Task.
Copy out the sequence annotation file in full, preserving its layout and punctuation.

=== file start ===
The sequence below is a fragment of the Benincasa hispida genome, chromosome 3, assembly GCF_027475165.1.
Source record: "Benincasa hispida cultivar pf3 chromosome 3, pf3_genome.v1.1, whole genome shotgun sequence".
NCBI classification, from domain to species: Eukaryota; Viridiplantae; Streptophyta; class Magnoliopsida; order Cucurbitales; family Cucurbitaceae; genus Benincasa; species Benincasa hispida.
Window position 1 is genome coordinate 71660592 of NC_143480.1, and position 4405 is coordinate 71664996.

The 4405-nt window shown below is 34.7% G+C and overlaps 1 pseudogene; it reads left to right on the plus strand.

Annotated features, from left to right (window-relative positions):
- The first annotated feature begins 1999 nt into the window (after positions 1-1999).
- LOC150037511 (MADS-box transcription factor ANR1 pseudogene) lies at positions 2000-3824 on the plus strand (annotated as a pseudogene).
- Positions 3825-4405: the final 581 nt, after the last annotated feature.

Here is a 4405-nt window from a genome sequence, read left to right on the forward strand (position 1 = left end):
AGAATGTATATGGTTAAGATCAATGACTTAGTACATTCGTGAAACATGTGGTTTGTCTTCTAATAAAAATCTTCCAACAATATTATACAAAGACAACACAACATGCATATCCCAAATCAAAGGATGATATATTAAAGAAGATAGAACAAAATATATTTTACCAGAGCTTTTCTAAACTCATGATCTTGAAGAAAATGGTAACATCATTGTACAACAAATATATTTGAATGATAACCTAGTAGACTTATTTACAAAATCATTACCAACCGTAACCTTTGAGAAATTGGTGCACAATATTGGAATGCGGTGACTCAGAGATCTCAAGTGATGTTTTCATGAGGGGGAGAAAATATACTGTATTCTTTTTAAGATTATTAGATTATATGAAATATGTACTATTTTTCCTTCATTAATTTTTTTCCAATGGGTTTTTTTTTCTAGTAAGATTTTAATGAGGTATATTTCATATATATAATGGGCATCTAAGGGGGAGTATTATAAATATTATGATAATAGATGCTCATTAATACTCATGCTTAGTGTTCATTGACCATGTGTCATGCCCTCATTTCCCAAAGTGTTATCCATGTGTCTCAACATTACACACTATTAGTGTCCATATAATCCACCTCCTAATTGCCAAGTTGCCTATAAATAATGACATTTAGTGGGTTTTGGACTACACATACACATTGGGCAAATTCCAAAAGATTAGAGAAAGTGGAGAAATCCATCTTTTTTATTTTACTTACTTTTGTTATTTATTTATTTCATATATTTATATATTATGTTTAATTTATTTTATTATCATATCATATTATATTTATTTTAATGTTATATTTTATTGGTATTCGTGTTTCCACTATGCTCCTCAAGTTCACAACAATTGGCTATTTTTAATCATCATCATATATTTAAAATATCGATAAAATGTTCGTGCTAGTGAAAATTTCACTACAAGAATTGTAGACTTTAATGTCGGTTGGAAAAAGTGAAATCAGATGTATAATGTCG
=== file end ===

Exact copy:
The sequence below is a fragment of the Benincasa hispida genome, chromosome 3, assembly GCF_027475165.1.
Source record: "Benincasa hispida cultivar pf3 chromosome 3, pf3_genome.v1.1, whole genome shotgun sequence".
NCBI classification, from domain to species: Eukaryota; Viridiplantae; Streptophyta; class Magnoliopsida; order Cucurbitales; family Cucurbitaceae; genus Benincasa; species Benincasa hispida.
Window position 1 is genome coordinate 71660592 of NC_143480.1, and position 4405 is coordinate 71664996.

The 4405-nt window shown below is 34.7% G+C and overlaps 1 pseudogene; it reads left to right on the plus strand.

Annotated features, from left to right (window-relative positions):
- The first annotated feature begins 1999 nt into the window (after positions 1-1999).
- LOC150037511 (MADS-box transcription factor ANR1 pseudogene) lies at positions 2000-3824 on the plus strand (annotated as a pseudogene).
- Positions 3825-4405: the final 581 nt, after the last annotated feature.

Here is a 4405-nt window from a genome sequence, read left to right on the forward strand (position 1 = left end):
AGAATGTATATGGTTAAGATCAATGACTTAGTACATTCGTGAAACATGTGGTTTGTCTTCTAATAAAAATCTTCCAACAATATTATACAAAGACAACACAACATGCATATCCCAAATCAAAGGATGATATATTAAAGAAGATAGAACAAAATATATTTTACCAGAGCTTTTCTAAACTCATGATCTTGAAGAAAATGGTAACATCATTGTACAACAAATATATTTGAATGATAACCTAGTAGACTTATTTACAAAATCATTACCAACCGTAACCTTTGAGAAATTGGTGCACAATATTGGAATGCGGTGACTCAGAGATCTCAAGTGATGTTTTCATGAGGGGGAGAAAATATACTGTATTCTTTTTAAGATTATTAGATTATATGAAATATGTACTATTTTTCCTTCATTAATTTTTTTCCAATGGGTTTTTTTTTCTAGTAAGATTTTAATGAGGTATATTTCATATATATAATGGGCATCTAAGGGGGAGTATTATAAATATTATGATAATAGATGCTCATTAATACTCATGCTTAGTGTTCATTGACCATGTGTCATGCCCTCATTTCCCAAAGTGTTATCCATGTGTCTCAACATTACACACTATTAGTGTCCATATAATCCACCTCCTAATTGCCAAGTTGCCTATAAATAATGACATTTAGTGGGTTTTGGACTACACATACACATTGGGCAAATTCCAAAAGATTAGAGAAAGTGGAGAAATCCATCTTTTTTATTTTACTTACTTTTGTTATTTATTTATTTCATATATTTATATATTATGTTTAATTTATTTTATTATCATATCATATTATATTTATTTTAATGTTATATTTTATTGGTATTCGTGTTTCCACTATGCTCCTCAAGTTCACAACAATTGGCTATTTTTAATCATCATCATATATTTAAAATATCGATAAAATGTTCGTGCTAGTGAAAATTTCACTACAAGAATTGTAGACTTTAATGTCGGTTGGAAAAAGTGAAATCAGATGTATAATGTCG